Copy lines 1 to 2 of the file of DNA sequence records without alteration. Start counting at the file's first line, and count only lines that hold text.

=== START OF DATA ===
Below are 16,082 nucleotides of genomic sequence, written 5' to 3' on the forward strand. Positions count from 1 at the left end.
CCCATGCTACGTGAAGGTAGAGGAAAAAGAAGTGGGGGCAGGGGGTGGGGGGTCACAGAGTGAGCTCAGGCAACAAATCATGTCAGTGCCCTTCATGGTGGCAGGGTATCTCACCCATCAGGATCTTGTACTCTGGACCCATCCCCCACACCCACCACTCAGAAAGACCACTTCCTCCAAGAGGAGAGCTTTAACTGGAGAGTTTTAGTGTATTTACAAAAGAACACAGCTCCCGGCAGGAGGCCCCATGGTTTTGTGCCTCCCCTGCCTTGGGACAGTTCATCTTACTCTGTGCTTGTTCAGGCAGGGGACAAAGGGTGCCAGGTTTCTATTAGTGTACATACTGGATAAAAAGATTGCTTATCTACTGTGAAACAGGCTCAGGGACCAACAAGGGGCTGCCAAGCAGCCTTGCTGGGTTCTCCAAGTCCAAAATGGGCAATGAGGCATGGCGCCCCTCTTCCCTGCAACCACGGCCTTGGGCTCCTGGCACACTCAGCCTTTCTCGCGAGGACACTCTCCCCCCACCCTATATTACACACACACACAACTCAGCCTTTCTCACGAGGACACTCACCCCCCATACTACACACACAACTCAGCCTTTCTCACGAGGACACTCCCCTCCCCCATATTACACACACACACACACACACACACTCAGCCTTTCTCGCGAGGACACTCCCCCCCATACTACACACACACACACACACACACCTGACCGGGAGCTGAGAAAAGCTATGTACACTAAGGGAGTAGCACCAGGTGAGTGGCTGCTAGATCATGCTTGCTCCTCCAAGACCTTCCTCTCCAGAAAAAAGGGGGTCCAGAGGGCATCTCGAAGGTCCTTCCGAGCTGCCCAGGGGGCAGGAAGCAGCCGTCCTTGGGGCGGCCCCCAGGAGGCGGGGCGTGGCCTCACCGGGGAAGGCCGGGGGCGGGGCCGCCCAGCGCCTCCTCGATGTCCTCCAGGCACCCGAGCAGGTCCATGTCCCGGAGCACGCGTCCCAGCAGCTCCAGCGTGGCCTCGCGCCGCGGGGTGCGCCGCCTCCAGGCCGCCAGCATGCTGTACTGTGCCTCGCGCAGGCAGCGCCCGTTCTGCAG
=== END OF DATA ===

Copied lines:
Below are 16,082 nucleotides of genomic sequence, written 5' to 3' on the forward strand. Positions count from 1 at the left end.
CCCATGCTACGTGAAGGTAGAGGAAAAAGAAGTGGGGGCAGGGGGTGGGGGGTCACAGAGTGAGCTCAGGCAACAAATCATGTCAGTGCCCTTCATGGTGGCAGGGTATCTCACCCATCAGGATCTTGTACTCTGGACCCATCCCCCACACCCACCACTCAGAAAGACCACTTCCTCCAAGAGGAGAGCTTTAACTGGAGAGTTTTAGTGTATTTACAAAAGAACACAGCTCCCGGCAGGAGGCCCCATGGTTTTGTGCCTCCCCTGCCTTGGGACAGTTCATCTTACTCTGTGCTTGTTCAGGCAGGGGACAAAGGGTGCCAGGTTTCTATTAGTGTACATACTGGATAAAAAGATTGCTTATCTACTGTGAAACAGGCTCAGGGACCAACAAGGGGCTGCCAAGCAGCCTTGCTGGGTTCTCCAAGTCCAAAATGGGCAATGAGGCATGGCGCCCCTCTTCCCTGCAACCACGGCCTTGGGCTCCTGGCACACTCAGCCTTTCTCGCGAGGACACTCTCCCCCCACCCTATATTACACACACACACAACTCAGCCTTTCTCACGAGGACACTCACCCCCCATACTACACACACAACTCAGCCTTTCTCACGAGGACACTCCCCTCCCCCATATTACACACACACACACACACACACACTCAGCCTTTCTCGCGAGGACACTCCCCCCCATACTACACACACACACACACACACACCTGACCGGGAGCTGAGAAAAGCTATGTACACTAAGGGAGTAGCACCAGGTGAGTGGCTGCTAGATCATGCTTGCTCCTCCAAGACCTTCCTCTCCAGAAAAAAGGGGGTCCAGAGGGCATCTCGAAGGTCCTTCCGAGCTGCCCAGGGGGCAGGAAGCAGCCGTCCTTGGGGCGGCCCCCAGGAGGCGGGGCGTGGCCTCACCGGGGAAGGCCGGGGGCGGGGCCGCCCAGCGCCTCCTCGATGTCCTCCAGGCACCCGAGCAGGTCCATGTCCCGGAGCACGCGTCCCAGCAGCTCCAGCGTGGCCTCGCGCCGCGGGGTGCGCCGCCTCCAGGCCGCCAGCATGCTGTACTGTGCCTCGCGCAGGCAGCGCCCGTTCTGCAG